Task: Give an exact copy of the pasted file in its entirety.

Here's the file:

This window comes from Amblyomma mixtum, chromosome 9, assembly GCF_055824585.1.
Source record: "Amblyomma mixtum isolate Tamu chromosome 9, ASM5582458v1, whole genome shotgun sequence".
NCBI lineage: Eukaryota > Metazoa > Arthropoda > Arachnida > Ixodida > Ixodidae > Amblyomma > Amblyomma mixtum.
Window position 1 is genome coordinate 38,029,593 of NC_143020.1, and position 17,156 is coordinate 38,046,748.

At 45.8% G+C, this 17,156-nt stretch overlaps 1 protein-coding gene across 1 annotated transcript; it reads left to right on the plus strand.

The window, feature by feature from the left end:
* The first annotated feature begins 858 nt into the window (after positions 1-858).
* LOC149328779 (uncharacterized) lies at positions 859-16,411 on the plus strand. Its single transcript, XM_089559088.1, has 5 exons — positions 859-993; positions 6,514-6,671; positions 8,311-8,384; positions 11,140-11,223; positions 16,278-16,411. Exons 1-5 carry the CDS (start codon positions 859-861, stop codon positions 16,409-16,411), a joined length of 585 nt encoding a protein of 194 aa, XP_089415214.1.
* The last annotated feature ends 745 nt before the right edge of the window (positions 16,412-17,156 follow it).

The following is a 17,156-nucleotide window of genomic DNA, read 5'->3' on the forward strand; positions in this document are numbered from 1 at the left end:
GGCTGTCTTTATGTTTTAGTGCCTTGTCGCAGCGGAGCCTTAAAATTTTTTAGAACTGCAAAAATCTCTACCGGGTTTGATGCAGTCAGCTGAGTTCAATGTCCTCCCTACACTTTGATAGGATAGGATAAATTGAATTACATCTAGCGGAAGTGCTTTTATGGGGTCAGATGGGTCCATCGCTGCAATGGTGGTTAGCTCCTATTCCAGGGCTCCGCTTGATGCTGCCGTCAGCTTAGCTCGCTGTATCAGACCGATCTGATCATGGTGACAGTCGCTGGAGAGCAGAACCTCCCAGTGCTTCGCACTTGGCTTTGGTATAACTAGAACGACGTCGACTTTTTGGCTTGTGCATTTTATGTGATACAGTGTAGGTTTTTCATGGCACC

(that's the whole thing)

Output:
This window comes from Amblyomma mixtum, chromosome 9, assembly GCF_055824585.1.
Source record: "Amblyomma mixtum isolate Tamu chromosome 9, ASM5582458v1, whole genome shotgun sequence".
NCBI lineage: Eukaryota > Metazoa > Arthropoda > Arachnida > Ixodida > Ixodidae > Amblyomma > Amblyomma mixtum.
Window position 1 is genome coordinate 38,029,593 of NC_143020.1, and position 17,156 is coordinate 38,046,748.

At 45.8% G+C, this 17,156-nt stretch overlaps 1 protein-coding gene across 1 annotated transcript; it reads left to right on the plus strand.

The window, feature by feature from the left end:
* The first annotated feature begins 858 nt into the window (after positions 1-858).
* LOC149328779 (uncharacterized) lies at positions 859-16,411 on the plus strand. Its single transcript, XM_089559088.1, has 5 exons — positions 859-993; positions 6,514-6,671; positions 8,311-8,384; positions 11,140-11,223; positions 16,278-16,411. Exons 1-5 carry the CDS (start codon positions 859-861, stop codon positions 16,409-16,411), a joined length of 585 nt encoding a protein of 194 aa, XP_089415214.1.
* The last annotated feature ends 745 nt before the right edge of the window (positions 16,412-17,156 follow it).

The following is a 17,156-nucleotide window of genomic DNA, read 5'->3' on the forward strand; positions in this document are numbered from 1 at the left end:
GGCTGTCTTTATGTTTTAGTGCCTTGTCGCAGCGGAGCCTTAAAATTTTTTAGAACTGCAAAAATCTCTACCGGGTTTGATGCAGTCAGCTGAGTTCAATGTCCTCCCTACACTTTGATAGGATAGGATAAATTGAATTACATCTAGCGGAAGTGCTTTTATGGGGTCAGATGGGTCCATCGCTGCAATGGTGGTTAGCTCCTATTCCAGGGCTCCGCTTGATGCTGCCGTCAGCTTAGCTCGCTGTATCAGACCGATCTGATCATGGTGACAGTCGCTGGAGAGCAGAACCTCCCAGTGCTTCGCACTTGGCTTTGGTATAACTAGAACGACGTCGACTTTTTGGCTTGTGCATTTTATGTGATACAGTGTAGGTTTTTCATGGCACC